It seems like for every parenting choice we make, there is
someone waiting to attack it. Our most personal decisions, from how we give birth to how we feed our babies, are ripe for criticism from some bothersome idiot, online or IRL. Now a family in San Diego has been
shamed for failing to provide their children with a large home and yard.
Mike and Kelly Bruning received an anonymous letter in the
mail accusing them of being “the most selfish parents around” for choosing to
live in a two-bedroom, beachside apartment instead of a traditional home with a
white picket fence and swing set. “Your boys are trapped in a tiny apartment,”
the letter reads. “Kids need a yard to play in.” And then in all caps, “SHAME
This is bizarre on so many levels.
Kids grow up in a wide variety of living situations, from closet-sized New York City
apartments to multi-acre Midwestern farms. It shouldn’t matter as long as they
are safe and loved, which the Brunings’ two children clearly are. And if they live
at the beach, why on earth would they “need” a yard? Poor kids, forced to grow
up building sand castles, learning to surf and working summer jobs as lifeguards.
Judgy McJudgerson was also appalled
by the Brunings’ lack of square footage, writing,“I doubt either of you had to grow up
under these conditions.” And by "conditions," this busybody is not referring to some sort of health hazard—just a smaller than average home. How materialistic do you have to be to think that the
only way to fulfill the American dream is with a McMansion? Personally, I think
a little less empty space can make a family closer, but maybe that’s just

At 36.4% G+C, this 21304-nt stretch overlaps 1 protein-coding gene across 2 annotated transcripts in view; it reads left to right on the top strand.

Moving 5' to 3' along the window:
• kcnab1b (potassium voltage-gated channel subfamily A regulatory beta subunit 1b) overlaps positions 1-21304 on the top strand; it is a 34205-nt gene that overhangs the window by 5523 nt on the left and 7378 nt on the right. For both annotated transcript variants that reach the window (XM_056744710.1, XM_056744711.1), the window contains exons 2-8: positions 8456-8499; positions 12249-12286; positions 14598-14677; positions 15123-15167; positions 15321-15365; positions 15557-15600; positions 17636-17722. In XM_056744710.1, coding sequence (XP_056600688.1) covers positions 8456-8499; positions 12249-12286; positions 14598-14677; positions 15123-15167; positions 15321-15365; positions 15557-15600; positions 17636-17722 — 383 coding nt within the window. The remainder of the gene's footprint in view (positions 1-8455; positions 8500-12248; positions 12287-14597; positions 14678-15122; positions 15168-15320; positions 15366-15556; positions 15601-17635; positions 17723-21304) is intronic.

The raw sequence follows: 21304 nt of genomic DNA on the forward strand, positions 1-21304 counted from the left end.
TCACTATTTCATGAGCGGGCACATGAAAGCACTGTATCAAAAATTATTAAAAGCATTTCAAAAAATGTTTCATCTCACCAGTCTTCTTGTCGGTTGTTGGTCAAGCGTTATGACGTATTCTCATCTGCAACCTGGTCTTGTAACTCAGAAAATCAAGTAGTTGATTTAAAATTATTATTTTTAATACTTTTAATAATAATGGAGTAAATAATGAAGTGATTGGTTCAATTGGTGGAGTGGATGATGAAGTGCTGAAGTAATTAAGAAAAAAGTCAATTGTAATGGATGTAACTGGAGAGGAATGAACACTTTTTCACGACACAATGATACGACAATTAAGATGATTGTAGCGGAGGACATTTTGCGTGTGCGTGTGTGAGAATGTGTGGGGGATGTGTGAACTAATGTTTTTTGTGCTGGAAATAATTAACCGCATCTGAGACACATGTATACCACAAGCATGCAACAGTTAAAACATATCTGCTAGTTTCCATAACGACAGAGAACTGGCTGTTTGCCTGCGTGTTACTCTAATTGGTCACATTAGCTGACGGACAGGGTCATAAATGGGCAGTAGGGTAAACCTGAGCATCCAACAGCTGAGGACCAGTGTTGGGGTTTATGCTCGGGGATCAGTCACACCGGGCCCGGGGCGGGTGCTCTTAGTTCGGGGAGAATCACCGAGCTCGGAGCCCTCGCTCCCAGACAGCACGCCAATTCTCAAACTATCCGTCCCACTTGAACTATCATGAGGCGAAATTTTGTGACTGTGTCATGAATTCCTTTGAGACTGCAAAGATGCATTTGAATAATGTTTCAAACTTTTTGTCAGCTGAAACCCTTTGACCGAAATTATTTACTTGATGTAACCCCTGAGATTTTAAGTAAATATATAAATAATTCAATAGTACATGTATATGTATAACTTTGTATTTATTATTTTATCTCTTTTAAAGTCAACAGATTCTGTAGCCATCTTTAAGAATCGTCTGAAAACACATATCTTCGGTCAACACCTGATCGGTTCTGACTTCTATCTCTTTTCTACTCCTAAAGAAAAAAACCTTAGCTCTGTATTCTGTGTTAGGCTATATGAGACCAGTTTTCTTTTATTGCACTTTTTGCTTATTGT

As parents, we happily make many sacrifices for our children, including free time, sleep and the ability to pee alone. But we drew the line at geography.
I relate to the Brunings—and
take offense on their behalf—because we made a similar housing choice, opting
for a townhouse instead of a single family home so that we could live in a neighborhood we love. As parents, we happily make many sacrifices for our children, including free time, sleep and the ability to pee alone. But we drew the line at geography.
My husband and I like walking to shops and restaurants. We weren’t meant to live on a cul-de-sac, miles away from the action. That means our kids don’t have a yard, though there is a huge park three blocks away. Maybe some people would view our decision as selfish,
but that’s not how we see it. To us, happy parents are a key ingredient in making
happy children. And besides, our kids aren’t exactly complaining about living
across the street from an ice cream parlor.
Like that poor, suffering family
in San Diego, our children also share a room. I’ll admit, I was initially worried about the
logistics of room sharing, but it has turned out to be a total
blessing. Both kids feel safer and less afraid of things that go bump in the
night because they always have each other. And my older daughter is learning to
be considerate of someone else’s needs, tip-toeing quietly into her bedroom
after baby sister is asleep. This is a good thing. I wouldn’t trade it, and apparently, neither would
Kelly Bruning tells KSWB San
Diego, “Our home is perfect for us.”